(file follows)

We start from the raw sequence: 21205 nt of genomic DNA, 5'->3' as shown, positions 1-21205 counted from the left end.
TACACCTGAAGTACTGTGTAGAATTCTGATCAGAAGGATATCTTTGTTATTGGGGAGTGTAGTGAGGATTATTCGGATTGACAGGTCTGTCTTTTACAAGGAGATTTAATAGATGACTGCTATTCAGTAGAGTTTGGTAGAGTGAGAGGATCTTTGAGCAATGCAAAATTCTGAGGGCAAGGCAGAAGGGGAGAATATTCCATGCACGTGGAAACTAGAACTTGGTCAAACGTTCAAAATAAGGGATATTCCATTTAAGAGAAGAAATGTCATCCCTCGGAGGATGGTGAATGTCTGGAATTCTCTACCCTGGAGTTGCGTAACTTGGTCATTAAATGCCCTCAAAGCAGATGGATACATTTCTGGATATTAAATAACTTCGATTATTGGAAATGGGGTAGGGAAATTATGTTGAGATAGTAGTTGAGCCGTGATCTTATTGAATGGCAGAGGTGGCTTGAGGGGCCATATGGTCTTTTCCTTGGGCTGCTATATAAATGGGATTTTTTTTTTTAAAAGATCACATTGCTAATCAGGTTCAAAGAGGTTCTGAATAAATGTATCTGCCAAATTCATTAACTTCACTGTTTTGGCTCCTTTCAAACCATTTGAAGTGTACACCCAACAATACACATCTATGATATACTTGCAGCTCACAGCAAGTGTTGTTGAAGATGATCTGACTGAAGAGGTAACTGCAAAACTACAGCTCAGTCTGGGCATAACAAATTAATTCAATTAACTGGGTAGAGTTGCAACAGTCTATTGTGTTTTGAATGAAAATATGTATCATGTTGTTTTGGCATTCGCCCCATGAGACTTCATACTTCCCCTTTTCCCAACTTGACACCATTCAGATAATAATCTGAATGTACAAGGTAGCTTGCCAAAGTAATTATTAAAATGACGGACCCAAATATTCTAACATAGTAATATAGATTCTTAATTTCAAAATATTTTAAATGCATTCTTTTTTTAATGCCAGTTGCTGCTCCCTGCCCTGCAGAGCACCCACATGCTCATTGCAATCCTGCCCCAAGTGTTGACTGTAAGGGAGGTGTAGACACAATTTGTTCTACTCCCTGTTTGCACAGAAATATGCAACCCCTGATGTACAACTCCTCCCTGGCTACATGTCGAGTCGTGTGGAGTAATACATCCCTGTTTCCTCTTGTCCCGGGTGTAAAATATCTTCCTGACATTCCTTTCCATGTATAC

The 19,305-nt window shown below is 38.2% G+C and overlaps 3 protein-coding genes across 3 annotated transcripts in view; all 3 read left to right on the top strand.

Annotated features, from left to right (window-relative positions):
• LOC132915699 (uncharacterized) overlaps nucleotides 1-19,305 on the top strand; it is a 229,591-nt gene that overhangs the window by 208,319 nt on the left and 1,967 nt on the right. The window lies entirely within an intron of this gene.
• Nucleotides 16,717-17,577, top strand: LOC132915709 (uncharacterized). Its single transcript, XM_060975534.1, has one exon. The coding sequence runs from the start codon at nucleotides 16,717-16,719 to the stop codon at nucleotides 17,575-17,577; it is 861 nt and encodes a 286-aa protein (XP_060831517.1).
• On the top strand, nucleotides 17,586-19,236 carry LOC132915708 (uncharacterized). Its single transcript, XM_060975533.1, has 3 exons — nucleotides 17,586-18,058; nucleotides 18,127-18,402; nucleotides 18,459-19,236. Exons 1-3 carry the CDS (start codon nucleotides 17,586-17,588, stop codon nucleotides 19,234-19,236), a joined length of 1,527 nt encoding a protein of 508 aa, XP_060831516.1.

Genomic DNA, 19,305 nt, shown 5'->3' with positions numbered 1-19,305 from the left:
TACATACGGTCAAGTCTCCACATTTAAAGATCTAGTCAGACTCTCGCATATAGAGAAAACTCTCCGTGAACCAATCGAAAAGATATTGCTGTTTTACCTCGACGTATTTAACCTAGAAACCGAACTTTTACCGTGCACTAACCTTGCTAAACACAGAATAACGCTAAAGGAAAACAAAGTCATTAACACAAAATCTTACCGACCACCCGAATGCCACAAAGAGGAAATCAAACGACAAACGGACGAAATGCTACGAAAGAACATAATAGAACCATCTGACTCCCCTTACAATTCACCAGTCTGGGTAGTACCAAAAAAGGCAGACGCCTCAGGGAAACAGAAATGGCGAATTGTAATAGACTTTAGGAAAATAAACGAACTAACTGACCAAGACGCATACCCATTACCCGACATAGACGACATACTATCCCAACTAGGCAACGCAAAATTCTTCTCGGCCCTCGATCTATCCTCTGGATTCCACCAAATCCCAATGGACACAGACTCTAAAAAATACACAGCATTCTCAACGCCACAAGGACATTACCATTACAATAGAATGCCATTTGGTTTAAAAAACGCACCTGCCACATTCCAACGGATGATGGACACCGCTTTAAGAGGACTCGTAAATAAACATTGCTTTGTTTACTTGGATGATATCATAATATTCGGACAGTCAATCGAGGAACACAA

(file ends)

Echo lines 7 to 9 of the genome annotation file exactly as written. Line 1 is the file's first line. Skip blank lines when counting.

• On the top strand, nucleotides 17,586-19,236 carry LOC132915708 (uncharacterized). Its single transcript, XM_060975533.1, has 3 exons — nucleotides 17,586-18,058; nucleotides 18,127-18,402; nucleotides 18,459-19,236. Exons 1-3 carry the CDS (start codon nucleotides 17,586-17,588, stop codon nucleotides 19,234-19,236), a joined length of 1,527 nt encoding a protein of 508 aa, XP_060831516.1.

Genomic DNA, 19,305 nt, shown 5'->3' with positions numbered 1-19,305 from the left:
TACATACGGTCAAGTCTCCACATTTAAAGATCTAGTCAGACTCTCGCATATAGAGAAAACTCTCCGTGAACCAATCGAAAAGATATTGCTGTTTTACCTCGACGTATTTAACCTAGAAACCGAACTTTTACCGTGCACTAACCTTGCTAAACACAGAATAACGCTAAAGGAAAACAAAGTCATTAACACAAAATCTTACCGACCACCCGAATGCCACAAAGAGGAAATCAAACGACAAACGGACGAAATGCTACGAAAGAACATAATAGAACCATCTGACTCCCCTTACAATTCACCAGTCTGGGTAGTACCAAAAAAGGCAGACGCCTCAGGGAAACAGAAATGGCGAATTGTAATAGACTTTAGGAAAATAAACGAACTAACTGACCAAGACGCATACCCATTACCCGACATAGACGACATACTATCCCAACTAGGCAACGCAAAATTCTTCTCGGCCCTCGATCTATCCTCTGGATTCCACCAAATCCCAATGGACACAGACTCTAAAAAATACACAGCATTCTCAACGCCACAAGGACATTACCATTACAATAGAATGCCATTTGGTTTAAAAAACGCACCTGCCACATTCCAACGGATGATGGACACCGCTTTAAGAGGACTCGTAAATAAACATTGCTTTGTTTACTTGGATGATATCATAATATTCGGACAGTCAATCGAGGAACACAA